Anyway, back to that history class. We were studying the Enlightenment and the teacher was telling us how the great thinkers were turning their backs on Christianity and were becoming Deists. Deists, you see, believe that there is a God, but he is like the clockmaker of the Universe, having put all the pieces together and letting it all run itself.

For any spiritualists out there who aren’t quite sure that they’re Deists, there is such a thing as Theism, which is exactly like Deism, but that God, instead of letting the universe run itself entirely on its own, will at times, “rewind the clock” and interfere.

When I heard this, I instantly knew that I was a Deist. It worked to explain everything that I believed. And it still does. Truthfully, I wobble between Deism and Theism and end up falling somewhere in the middle when it comes to miracles. I see no reason why God has to keep himself not involved, but I don’t think he’s got his hand on every little detail.

I am not a Christian. I do not believe that Jesus was divine. Yes, he existed, but I believe that he was just a good man out to change the world.

I do retain some of my Catholic roots.

I like that there is a church hierarchy. I think it is kind of ridiculous that there are churches preaching whatever they want to preach without any oversight.

I also like the idea of Saints. I think it’s arrogant to think that God wants to speak directly to me, so it’s fine to use a mere human to act as intermediary. But, I don’t really pray, so this point is a bit moot. But, I will say a Hail, Mary on occasion because it makes me feel connected to a higher power–I particularly like that it only really asks for her to pray for us. Course, I like the Beatles song “Let It Be” for the very same reason.

By the way, speaking of those “common prayers”, it was kind of awkward at my husband’s father’s funeral when we were asked to say the Lord’s Prayer and as Catholics, my mom and I were literally at a loss for words when the Prayer keeps going for those two more lines. It was kind of sweet to see my husband continue to speak because I know he has Methodist roots even though he’s now a Deist/Theist just like me. It was a glimpse into his childhood to know that he has it memorized.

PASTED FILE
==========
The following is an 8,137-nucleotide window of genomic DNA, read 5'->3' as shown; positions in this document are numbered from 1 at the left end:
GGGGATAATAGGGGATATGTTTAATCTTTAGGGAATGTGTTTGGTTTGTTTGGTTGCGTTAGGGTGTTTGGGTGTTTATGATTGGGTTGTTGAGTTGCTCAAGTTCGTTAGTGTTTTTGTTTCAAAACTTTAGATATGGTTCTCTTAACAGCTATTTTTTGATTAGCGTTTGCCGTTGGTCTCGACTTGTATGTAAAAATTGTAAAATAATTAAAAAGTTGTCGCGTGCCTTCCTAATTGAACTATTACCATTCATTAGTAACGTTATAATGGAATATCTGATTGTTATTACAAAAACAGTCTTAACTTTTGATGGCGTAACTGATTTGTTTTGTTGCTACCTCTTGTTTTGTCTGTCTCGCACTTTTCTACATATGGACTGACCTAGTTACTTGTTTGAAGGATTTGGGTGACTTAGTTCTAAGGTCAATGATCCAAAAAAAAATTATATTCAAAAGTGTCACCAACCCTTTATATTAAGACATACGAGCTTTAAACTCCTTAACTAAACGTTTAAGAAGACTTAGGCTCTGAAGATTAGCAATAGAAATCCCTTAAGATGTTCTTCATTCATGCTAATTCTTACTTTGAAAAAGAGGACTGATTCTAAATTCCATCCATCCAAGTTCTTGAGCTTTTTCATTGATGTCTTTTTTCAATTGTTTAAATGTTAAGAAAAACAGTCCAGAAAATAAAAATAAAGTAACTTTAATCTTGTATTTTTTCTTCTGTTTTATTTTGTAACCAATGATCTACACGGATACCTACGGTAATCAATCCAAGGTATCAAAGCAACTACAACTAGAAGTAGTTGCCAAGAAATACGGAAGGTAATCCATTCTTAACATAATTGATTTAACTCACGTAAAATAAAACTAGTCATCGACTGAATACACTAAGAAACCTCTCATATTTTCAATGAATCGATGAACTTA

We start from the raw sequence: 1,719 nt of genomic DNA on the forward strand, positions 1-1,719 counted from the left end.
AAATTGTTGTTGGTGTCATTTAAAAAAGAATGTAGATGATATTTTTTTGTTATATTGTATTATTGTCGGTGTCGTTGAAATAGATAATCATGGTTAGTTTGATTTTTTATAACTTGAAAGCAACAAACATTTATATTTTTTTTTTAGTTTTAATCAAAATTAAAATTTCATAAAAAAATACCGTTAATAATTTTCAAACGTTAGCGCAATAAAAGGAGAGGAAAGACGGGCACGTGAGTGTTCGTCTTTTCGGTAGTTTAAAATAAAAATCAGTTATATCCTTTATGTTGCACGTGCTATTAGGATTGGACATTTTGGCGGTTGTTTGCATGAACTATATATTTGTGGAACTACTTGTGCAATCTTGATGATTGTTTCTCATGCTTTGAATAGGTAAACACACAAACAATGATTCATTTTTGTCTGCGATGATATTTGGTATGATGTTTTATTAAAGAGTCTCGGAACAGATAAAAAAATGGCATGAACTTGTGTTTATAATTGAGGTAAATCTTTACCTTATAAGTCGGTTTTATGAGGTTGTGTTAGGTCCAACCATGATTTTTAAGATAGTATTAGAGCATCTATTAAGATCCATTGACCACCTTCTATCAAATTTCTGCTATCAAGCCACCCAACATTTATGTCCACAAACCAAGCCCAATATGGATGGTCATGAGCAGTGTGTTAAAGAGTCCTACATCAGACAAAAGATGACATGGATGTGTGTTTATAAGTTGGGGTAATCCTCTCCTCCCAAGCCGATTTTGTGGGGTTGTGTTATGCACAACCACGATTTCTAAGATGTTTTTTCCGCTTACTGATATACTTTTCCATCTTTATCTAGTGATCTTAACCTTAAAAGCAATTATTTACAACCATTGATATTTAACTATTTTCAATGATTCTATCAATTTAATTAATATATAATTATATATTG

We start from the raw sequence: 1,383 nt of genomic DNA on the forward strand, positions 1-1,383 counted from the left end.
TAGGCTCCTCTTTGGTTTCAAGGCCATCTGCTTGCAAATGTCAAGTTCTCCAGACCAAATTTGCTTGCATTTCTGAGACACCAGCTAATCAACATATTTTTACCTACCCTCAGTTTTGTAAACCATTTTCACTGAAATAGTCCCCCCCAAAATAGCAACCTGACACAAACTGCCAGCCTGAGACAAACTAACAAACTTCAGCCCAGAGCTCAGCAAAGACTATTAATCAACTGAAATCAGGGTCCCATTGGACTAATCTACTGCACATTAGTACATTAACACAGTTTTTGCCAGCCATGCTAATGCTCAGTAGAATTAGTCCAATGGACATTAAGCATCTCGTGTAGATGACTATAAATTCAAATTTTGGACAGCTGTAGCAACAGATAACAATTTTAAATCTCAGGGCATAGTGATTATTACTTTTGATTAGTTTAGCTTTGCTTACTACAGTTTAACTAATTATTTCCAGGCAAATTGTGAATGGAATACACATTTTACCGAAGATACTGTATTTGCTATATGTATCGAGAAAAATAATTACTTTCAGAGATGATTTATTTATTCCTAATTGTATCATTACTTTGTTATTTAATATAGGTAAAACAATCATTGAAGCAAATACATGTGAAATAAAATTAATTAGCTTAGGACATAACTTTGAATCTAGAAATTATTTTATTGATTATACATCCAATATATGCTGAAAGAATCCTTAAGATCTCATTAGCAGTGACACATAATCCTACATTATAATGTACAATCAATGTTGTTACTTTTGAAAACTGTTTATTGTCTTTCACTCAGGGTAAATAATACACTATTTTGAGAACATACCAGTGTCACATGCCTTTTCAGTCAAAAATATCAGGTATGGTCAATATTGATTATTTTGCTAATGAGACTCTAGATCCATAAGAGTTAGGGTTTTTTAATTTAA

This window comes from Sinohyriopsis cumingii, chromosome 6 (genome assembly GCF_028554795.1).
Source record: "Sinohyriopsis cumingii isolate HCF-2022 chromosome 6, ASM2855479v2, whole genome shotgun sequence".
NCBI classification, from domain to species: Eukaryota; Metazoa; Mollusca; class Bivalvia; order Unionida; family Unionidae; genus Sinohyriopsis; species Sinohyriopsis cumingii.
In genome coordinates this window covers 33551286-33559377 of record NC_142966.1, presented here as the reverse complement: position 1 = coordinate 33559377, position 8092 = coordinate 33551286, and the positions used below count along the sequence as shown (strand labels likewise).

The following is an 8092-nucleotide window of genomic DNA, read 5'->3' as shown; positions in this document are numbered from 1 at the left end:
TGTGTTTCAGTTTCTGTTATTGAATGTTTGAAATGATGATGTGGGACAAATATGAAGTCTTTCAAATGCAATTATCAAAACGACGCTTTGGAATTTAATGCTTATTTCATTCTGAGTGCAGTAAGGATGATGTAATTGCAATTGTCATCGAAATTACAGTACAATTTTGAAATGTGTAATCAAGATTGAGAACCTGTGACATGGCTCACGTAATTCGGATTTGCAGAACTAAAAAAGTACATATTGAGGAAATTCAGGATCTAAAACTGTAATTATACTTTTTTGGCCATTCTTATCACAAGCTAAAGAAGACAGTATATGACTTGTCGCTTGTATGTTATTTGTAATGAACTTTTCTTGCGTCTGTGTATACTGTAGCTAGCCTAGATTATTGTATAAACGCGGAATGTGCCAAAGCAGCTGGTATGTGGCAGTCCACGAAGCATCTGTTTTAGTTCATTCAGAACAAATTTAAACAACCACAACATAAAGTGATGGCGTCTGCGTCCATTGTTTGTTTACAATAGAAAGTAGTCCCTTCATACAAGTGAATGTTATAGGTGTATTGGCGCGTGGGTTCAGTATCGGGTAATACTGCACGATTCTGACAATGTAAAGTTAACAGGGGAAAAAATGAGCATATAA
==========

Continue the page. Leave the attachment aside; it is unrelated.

Anyway, since becoming a Deist, I’ve become more interested in the Christian faith and how really messed up it can be. One of the earliest theological thoughts I remember having is “I cannot believe in a God that requires me to be mean to another person”. And that still holds true for me today. When faced with Pascal’s Wager, I find comfort in the thought that I will happily walk into the fires of Hell before I act towards another person in a way that I think is barbaric. Of course, this also translates into the real world in that I do not fear whatever harm another person can do to me. I do not carry a gun and if someone were to murder me, I do not want them to suffer the death penalty. Life in Prison is enough punishment for them if anything should happen to me. When it comes to the death penalty, there are two reasons I don’t agree with it: first is the affect on the people involved in actually carrying out the act and the second is those who are sentenced to death but are actually innocent. I feel that both of these reasons align nicely with my “do others no harm” mentality. I have a lot of faith that God will punish anyone who deserves punishment and if there isn’t a God, well, then there isn’t any other form of afterlife either, so it really won’t matter anyway to me. What really matters is how we live this life we have and I choose to be happy and nice and considerate. And I have no patience for people who are extremely negative about everything. I will be polite, but won’t spend much time around them.